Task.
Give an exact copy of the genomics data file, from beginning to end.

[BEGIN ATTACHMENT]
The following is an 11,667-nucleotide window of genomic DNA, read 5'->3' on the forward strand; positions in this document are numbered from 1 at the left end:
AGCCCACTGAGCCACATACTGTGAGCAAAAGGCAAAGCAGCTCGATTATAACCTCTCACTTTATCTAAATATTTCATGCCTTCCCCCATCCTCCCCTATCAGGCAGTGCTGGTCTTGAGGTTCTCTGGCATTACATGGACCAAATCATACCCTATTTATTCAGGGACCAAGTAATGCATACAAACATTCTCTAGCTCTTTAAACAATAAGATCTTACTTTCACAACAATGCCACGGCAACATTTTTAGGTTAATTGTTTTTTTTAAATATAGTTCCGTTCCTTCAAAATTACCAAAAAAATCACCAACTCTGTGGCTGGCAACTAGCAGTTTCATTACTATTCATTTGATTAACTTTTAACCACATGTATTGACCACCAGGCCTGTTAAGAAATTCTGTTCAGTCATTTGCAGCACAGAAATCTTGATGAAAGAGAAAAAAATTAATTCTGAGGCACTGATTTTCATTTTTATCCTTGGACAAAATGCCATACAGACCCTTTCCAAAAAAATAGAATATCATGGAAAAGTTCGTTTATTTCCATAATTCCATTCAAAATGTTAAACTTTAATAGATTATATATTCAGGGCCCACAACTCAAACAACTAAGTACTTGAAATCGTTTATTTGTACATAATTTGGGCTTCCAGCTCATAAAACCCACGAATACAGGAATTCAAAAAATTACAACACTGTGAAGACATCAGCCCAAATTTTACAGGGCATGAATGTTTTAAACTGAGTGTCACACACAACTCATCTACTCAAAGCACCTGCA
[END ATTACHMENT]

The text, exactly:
The following is an 11,667-nucleotide window of genomic DNA, read 5'->3' on the forward strand; positions in this document are numbered from 1 at the left end:
AGCCCACTGAGCCACATACTGTGAGCAAAAGGCAAAGCAGCTCGATTATAACCTCTCACTTTATCTAAATATTTCATGCCTTCCCCCATCCTCCCCTATCAGGCAGTGCTGGTCTTGAGGTTCTCTGGCATTACATGGACCAAATCATACCCTATTTATTCAGGGACCAAGTAATGCATACAAACATTCTCTAGCTCTTTAAACAATAAGATCTTACTTTCACAACAATGCCACGGCAACATTTTTAGGTTAATTGTTTTTTTTAAATATAGTTCCGTTCCTTCAAAATTACCAAAAAAATCACCAACTCTGTGGCTGGCAACTAGCAGTTTCATTACTATTCATTTGATTAACTTTTAACCACATGTATTGACCACCAGGCCTGTTAAGAAATTCTGTTCAGTCATTTGCAGCACAGAAATCTTGATGAAAGAGAAAAAAATTAATTCTGAGGCACTGATTTTCATTTTTATCCTTGGACAAAATGCCATACAGACCCTTTCCAAAAAAATAGAATATCATGGAAAAGTTCGTTTATTTCCATAATTCCATTCAAAATGTTAAACTTTAATAGATTATATATTCAGGGCCCACAACTCAAACAACTAAGTACTTGAAATCGTTTATTTGTACATAATTTGGGCTTCCAGCTCATAAAACCCACGAATACAGGAATTCAAAAAATTACAACACTGTGAAGACATCAGCCCAAATTTTACAGGGCATGAATGTTTTAAACTGAGTGTCACACACAACTCATCTACTCAAAGCACCTGCA